Age-Related Macular Degeneration (AMD) is the most common cause of blindness in individuals 50 years of age or older in western cultures. More than 8 million Americans suffer from AMD, and this number is predicted to increase by more than 50% in the next 10 years. Evidence indicates that dysregulation of the complement system plays a role in AMD pathogenesis. Additionally, complement dysregulation has been indicated in other chronic diseases such as atherosclerosis, Alzheimers, diabetic angiopathy, and rheumatoid arthritis. Some studies have found a correlation between cognitive impairment and incidence of AMD. Currently, dry AMD (90% of AMD patients) is untreatable, and wet AMD can be ameliorated by repeated injections of anti-Vascular Endothelial Growth Factor therapeutics. Ocular injections are not free from complication, however, and methods to decrease the frequency of injections are under research. One approach is to deliver DNA that can alter the disease course. Delivery of a complement inhibitor to the cells of the retinal pigment epithelium (RPE) has potential to benefit both wet and dry AMD patients. No preferred method exists among DNA delivery strategies because each method has restrictions. Non- viral methods avoid the dangerous and limiting complications of viral delivery, but are historically less efficient and of shorter duration. Thus, a need exists for the development of an efficient and safe delivery system that enhances longevity of transgene expression. This study proposes to significantly upgrade upon a non-viral delivery system termed POD (Peptide for Ocular Delivery). When pegylated (PEG) and injected subretinally, POD can deliver transgene DNA to RPE cells in vivo. When injected intravenously, PEG-POD delivers transgene DNA systemically to other tissues, especially the lung. However, transgene delivery by PEG-POD is subject to a short duration and entrapment in the lysosomal-endosomal pathway. Thus, the primary goal of this proposal is to enhance the PEG-POD technology such that it can be used to deliver CD59 (a complement inhibitor) expressing plasmids to the RPE for treatment of AMD. The improved POD delivery agent will be validated in an in vivo model of wet AMD. Should POD-delivered complement inhibitors demonstrate efficacy in the wet AMD model, they will have a high therapeutic potential for dry AMD as well. These results will present a novel solution to a common, debilitating disease. The use of non-viral methods in ocular gene-therapy opens many possibilities for long-term protection from not only AMD but other aging diseases of complement dysfunction. )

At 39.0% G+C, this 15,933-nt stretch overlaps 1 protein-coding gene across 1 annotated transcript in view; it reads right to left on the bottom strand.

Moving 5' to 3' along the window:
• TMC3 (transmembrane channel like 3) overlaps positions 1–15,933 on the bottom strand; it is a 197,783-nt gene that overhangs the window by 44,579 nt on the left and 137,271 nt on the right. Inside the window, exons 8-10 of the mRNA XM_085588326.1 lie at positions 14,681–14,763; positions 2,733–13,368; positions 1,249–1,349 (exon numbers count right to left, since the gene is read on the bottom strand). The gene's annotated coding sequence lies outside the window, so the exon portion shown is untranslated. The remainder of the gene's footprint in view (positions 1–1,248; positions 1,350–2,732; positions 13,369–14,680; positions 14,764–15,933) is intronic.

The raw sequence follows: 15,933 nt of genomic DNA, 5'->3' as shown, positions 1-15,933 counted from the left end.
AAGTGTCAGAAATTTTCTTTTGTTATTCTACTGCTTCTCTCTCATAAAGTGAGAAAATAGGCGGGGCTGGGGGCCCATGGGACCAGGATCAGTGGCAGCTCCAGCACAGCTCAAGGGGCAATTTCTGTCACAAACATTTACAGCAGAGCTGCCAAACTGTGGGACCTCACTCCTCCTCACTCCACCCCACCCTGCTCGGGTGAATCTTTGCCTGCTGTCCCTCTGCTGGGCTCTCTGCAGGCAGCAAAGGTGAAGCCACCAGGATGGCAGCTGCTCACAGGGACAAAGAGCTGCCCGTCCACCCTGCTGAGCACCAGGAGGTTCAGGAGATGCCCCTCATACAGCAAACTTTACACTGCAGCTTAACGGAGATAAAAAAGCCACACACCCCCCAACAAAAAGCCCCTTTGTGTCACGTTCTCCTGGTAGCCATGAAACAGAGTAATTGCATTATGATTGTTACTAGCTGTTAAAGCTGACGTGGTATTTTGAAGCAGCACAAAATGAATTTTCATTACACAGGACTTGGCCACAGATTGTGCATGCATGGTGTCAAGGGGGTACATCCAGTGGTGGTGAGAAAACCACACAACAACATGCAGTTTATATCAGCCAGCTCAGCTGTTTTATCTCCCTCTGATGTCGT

Age-Related Macular Degeneration (AMD) is the most common cause of blindness in persons 50 years of age and older in the western world, afflicting more than 8 million Americans. This study will develop a long-lasting and safe approach to treat AMD. Given that the pathogenesis behind AMD is similar in part to other diseases of aging, this study will potentially have applications in the general field of aging.